Self Worth

New York City. 2008. There are about 19 million people in this wonderful crazy town. Every night, I walk out of work, the lights are still on in every building. I forget that sometimes, I work in the busiest city in the world. Night sometimes looks like day and day is like a never ending parade. It’s a lonely town even in all it’s 19 million crawling inhabitants and of course, the commuters and the tourists. Milan Kundera wrote in his novel “The Unbearable Lightness of Being” that New York is an unintentional beauty and “beauty by mistake’-the final phase in the history of beauty.” Sometimes this beauty, this romance is lost in this city of speed and change. Maybe the people have gone jaded. But to me, romance is never lost. It’s just misplaced in the rush of work and the loneliness that you feel in this city.

I recently rewatched My Blueberry Nights because it reminds me that I can move on. The main plot is about a girl who’s been spurned and she goes to a few trial and tribulation to find and redefine herself. For many I know, they say, why bother with a man who can’t see your worth? You are better than him. But this movie reminds us that in a relationship, when it ends, you lose a part of your self worth. I find that many of my American friends would say you’re better than he is. You’re too good for him. He’s not worth your time. But placing yourself in that pedestal fails to let you understand that you are not better than others. Aren’t we all born equal? Aren’t we all the same but only differentiated by the life we lead? There’s this Thai story I loved as a child and there’s one line I’ll take forever with me. Mr. Robadid asked Veerongrarng, “When will you realize that there is another man who loves you.” She responds, “When I see myself worth the value of his love, when I see that I am good enough for how he sees me, I will love again.” I won’t spoil the movie for those who haven’t seen it but what I take from it is what Veerongrarng said.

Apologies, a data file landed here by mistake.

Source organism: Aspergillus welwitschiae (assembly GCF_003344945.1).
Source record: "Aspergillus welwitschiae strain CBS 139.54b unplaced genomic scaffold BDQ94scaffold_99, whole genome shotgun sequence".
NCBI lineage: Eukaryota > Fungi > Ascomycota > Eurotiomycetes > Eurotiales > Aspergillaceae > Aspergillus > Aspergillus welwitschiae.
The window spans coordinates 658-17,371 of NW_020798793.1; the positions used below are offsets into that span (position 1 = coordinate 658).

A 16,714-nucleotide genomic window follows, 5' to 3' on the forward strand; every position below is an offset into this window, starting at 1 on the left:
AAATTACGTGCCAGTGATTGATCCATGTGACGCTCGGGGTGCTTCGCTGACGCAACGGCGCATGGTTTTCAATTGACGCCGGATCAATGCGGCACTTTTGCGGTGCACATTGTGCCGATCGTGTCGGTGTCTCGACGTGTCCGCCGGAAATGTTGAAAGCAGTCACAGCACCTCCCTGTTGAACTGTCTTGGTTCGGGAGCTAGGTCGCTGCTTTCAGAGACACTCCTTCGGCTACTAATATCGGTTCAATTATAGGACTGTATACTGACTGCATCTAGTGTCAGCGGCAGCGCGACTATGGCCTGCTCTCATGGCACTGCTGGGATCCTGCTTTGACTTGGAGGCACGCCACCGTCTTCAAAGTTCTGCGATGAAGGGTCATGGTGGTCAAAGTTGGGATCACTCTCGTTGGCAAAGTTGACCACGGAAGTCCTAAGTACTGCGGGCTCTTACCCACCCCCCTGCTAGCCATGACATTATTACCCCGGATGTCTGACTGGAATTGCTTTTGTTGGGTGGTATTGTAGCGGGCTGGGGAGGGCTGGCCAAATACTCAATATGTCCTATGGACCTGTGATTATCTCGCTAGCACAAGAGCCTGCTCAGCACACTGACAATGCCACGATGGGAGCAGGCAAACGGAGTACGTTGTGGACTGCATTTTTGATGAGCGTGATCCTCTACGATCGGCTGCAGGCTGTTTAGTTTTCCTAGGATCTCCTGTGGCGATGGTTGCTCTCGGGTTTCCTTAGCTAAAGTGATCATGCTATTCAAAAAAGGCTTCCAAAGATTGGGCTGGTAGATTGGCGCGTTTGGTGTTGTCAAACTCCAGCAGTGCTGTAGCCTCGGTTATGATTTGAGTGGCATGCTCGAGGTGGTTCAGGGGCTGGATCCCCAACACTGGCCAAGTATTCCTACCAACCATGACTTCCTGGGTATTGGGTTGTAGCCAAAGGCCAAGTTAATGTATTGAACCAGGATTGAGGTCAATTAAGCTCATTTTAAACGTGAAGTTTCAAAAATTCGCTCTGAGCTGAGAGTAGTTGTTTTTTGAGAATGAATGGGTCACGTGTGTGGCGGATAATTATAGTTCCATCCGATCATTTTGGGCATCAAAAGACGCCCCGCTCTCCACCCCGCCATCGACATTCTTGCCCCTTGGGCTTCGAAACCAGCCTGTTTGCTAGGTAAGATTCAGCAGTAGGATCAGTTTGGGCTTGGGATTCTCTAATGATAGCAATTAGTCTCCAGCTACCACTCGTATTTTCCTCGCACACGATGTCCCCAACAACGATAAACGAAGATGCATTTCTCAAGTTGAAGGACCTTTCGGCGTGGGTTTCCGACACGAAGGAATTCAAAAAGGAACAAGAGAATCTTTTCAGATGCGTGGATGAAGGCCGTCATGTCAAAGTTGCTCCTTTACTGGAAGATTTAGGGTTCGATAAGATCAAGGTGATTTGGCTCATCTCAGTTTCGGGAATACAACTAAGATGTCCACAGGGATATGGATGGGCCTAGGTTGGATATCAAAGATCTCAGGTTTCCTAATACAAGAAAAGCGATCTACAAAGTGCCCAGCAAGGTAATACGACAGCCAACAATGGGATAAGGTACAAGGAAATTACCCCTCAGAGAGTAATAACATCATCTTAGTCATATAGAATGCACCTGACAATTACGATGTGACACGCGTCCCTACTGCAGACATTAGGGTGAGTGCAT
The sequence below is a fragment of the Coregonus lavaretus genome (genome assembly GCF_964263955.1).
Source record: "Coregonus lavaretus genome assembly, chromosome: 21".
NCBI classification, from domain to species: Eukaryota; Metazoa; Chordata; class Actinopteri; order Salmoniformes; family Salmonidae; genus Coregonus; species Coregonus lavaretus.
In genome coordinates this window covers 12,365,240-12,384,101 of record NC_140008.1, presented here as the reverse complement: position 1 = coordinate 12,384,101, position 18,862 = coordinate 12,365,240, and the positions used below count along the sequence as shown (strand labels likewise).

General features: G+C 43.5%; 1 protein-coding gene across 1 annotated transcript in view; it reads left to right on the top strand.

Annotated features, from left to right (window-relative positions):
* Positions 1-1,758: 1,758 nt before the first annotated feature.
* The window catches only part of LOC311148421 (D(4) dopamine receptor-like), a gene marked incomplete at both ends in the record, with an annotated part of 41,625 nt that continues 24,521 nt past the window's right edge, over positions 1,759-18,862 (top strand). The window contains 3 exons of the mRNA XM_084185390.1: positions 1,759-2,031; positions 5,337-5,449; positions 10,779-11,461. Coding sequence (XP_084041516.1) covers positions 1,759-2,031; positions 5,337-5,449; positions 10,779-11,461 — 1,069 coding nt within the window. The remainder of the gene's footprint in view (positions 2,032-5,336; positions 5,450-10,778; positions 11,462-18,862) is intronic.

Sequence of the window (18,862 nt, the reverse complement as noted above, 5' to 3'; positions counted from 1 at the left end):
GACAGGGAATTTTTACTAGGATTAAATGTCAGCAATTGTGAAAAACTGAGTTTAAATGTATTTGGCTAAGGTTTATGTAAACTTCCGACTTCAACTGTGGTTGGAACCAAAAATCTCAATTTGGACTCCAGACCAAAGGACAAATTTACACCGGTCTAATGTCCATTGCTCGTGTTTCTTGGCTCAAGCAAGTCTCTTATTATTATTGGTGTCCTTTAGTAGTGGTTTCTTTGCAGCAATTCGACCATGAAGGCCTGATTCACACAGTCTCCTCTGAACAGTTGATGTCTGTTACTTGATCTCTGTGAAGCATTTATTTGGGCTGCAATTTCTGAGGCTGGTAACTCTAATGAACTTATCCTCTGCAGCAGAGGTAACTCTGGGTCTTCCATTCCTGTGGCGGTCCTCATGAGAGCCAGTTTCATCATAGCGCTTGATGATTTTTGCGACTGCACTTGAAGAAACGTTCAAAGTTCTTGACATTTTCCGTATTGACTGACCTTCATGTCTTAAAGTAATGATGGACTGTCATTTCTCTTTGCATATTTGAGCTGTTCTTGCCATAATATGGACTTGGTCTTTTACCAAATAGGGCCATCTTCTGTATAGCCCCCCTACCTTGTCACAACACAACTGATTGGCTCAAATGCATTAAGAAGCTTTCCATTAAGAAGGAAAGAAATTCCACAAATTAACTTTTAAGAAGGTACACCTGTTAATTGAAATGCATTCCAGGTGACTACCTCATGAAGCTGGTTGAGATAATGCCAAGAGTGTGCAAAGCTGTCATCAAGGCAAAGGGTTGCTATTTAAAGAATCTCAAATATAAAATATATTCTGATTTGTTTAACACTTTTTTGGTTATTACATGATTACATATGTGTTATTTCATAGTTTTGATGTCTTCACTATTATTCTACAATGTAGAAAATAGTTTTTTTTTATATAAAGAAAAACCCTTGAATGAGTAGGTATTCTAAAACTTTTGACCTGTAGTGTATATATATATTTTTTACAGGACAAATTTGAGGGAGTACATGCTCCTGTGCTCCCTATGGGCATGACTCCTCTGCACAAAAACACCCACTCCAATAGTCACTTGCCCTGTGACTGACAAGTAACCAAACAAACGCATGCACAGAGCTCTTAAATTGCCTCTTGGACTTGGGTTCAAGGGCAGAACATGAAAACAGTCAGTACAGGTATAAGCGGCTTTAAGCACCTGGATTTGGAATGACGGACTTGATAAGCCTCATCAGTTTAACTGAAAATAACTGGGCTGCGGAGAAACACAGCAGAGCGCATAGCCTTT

New York City doesn’t seem to allow for that idea to live. Many of us are so quick to jump from one relationship to another. There’s so many people, so many ways to escape, so many ways to forget without taking a step back and contemplating our true worth. Maybe I do live in a different time in that I believe loving yourself enough to feel like you could live up to another person’s love for you. I don’t want to hear a man say to me, “I’m not good enough for you to love.” But I say, an amour relationship is between two people. When the two realize that they are worth each other’s love, that they are worth their own love, that is when love is special and meaningful. When you start questioning, “how could this person love me”, you risk losing your self worth. In losing that self worth, you lose the knowledge and the chance at what love could be. Once you know what love is, you would never mock it because it is a fierce weapon that can slice you in half or protect you like an armor. And when you fall in love, you’ll want to be worth his love and he is worth your love. That is where the equality of love comes in, where the equality of two people trying to make it work make a relationship the story we tell children, the tunes we sing about, and the smile that we sleep at night upon.